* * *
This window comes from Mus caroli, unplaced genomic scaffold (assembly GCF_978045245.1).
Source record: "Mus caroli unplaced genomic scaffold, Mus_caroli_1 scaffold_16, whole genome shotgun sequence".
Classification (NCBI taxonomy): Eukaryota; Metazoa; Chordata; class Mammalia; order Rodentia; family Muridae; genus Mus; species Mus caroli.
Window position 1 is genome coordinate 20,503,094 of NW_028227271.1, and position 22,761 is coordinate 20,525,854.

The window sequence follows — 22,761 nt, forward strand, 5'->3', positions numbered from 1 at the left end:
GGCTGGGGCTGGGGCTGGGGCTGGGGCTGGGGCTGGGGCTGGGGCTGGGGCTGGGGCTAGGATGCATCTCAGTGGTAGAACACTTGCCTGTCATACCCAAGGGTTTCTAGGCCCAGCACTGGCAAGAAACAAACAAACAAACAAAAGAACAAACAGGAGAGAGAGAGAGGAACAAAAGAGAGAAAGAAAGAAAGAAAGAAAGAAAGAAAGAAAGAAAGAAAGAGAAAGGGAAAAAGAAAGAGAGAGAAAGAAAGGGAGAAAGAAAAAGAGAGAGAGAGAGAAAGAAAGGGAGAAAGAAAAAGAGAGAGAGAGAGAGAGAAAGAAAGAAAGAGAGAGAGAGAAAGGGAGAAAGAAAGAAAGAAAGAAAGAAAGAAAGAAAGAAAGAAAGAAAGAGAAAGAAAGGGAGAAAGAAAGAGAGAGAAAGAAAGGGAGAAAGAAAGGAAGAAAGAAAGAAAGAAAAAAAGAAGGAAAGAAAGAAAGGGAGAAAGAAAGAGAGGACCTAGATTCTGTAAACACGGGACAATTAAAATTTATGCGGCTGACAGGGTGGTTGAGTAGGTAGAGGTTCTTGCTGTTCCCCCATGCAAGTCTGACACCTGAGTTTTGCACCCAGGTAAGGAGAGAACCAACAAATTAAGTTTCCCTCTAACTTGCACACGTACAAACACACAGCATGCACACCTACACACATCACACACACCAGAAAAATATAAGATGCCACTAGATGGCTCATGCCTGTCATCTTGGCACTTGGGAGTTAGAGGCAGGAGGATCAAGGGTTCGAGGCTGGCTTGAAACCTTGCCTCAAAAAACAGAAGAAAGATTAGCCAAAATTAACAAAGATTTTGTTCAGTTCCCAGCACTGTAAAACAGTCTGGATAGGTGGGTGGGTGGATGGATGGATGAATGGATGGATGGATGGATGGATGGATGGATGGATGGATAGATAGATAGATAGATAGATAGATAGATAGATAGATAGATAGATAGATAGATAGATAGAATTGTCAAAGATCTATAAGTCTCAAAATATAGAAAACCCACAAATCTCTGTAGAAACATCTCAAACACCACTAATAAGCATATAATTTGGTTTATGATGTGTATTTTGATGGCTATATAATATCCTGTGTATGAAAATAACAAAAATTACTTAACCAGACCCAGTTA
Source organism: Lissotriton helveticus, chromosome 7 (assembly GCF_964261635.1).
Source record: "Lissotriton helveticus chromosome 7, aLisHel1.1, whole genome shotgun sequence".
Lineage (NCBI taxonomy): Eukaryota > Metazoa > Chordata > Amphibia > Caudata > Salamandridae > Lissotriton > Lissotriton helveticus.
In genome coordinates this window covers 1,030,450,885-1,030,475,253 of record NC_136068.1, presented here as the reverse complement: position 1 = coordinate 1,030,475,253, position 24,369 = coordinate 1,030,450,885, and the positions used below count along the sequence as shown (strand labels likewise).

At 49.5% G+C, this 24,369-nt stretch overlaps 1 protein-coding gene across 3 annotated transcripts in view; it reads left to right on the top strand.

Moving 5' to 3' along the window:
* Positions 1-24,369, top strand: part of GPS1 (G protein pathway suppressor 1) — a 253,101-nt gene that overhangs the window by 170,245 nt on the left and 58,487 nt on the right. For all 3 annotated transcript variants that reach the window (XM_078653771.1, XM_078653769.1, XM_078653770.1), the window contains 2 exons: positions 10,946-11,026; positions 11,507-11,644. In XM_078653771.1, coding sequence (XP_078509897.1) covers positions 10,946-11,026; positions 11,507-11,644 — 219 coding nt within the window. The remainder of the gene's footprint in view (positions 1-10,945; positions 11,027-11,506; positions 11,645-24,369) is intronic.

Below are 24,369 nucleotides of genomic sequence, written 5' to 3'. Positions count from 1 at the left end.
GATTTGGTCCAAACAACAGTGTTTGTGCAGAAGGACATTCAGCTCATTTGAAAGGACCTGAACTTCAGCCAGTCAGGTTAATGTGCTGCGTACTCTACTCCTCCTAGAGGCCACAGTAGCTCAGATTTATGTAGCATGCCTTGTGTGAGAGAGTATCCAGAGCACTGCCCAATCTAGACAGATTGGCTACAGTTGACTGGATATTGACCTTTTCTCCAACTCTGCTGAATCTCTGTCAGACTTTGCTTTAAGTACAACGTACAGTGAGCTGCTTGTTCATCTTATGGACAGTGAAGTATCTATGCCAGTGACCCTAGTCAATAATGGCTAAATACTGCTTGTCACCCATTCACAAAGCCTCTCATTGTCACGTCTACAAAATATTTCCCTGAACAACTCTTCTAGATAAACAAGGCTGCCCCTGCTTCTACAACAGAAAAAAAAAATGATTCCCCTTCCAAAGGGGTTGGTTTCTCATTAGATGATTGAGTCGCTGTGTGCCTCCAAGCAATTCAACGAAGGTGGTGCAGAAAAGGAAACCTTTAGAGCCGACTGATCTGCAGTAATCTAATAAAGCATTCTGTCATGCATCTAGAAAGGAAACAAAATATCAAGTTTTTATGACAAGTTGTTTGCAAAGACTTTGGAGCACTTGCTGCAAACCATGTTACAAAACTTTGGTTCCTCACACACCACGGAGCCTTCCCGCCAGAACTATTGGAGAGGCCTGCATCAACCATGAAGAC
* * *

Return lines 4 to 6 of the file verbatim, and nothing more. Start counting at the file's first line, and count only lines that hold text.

Window position 1 is genome coordinate 20,503,094 of NW_028227271.1, and position 22,761 is coordinate 20,525,854.

The window sequence follows — 22,761 nt, forward strand, 5'->3', positions numbered from 1 at the left end:
GGCTGGGGCTGGGGCTGGGGCTGGGGCTGGGGCTGGGGCTGGGGCTGGGGCTGGGGCTAGGATGCATCTCAGTGGTAGAACACTTGCCTGTCATACCCAAGGGTTTCTAGGCCCAGCACTGGCAAGAAACAAACAAACAAACAAAAGAACAAACAGGAGAGAGAGAGAGGAACAAAAGAGAGAAAGAAAGAAAGAAAGAAAGAAAGAAAGAAAGAAAGAAAGAGAAAGGGAAAAAGAAAGAGAGAGAAAGAAAGGGAGAAAGAAAAAGAGAGAGAGAGAGAAAGAAAGGGAGAAAGAAAAAGAGAGAGAGAGAGAGAGAAAGAAAGAAAGAGAGAGAGAGAAAGGGAGAAAGAAAGAAAGAAAGAAAGAAAGAAAGAAAGAAAGAAAGAAAGAGAAAGAAAGGGAGAAAGAAAGAGAGAGAAAGAAAGGGAGAAAGAAAGGAAGAAAGAAAGAAAGAAAAAAAGAAGGAAAGAAAGAAAGGGAGAAAGAAAGAGAGGACCTAGATTCTGTAAACACGGGACAATTAAAATTTATGCGGCTGACAGGGTGGTTGAGTAGGTAGAGGTTCTTGCTGTTCCCCCATGCAAGTCTGACACCTGAGTTTTGCACCCAGGTAAGGAGAGAACCAACAAATTAAGTTTCCCTCTAACTTGCACACGTACAAACACACAGCATGCACACCTACACACATCACACACACCAGAAAAATATAAGATGCCACTAGATGGCTCATGCCTGTCATCTTGGCACTTGGGAGTTAGAGGCAGGAGGATCAAGGGTTCGAGGCTGGCTTGAAACCTTGCCTCAAAAAACAGAAGAAAGATTAGCCAAAATTAACAAAGATTTTGTTCAGTTCCCAGCACTGTAAAACAGTCTGGATAGGTGGGTGGGTGGATGGATGGATGAATGGATGGATGGATGGATGGATGGATGGATGGATGGATAGATAGATAGATAGATAGATAGATAGATAGATAGATAGATAGATAGATAGATAGATAGAATTGTCAAAGATCTATAAGTCTCAAAATATAGAAAACCCACAAATCTCTGTAGAAACATCTCAAACACCACTAATAAGCATATAATTTGGTTTATGATGTGTATTTTGATGGCTATATAATATCCTGTGTATGAAAATAACAAAAATTACTTAACCAGACCCAGTTA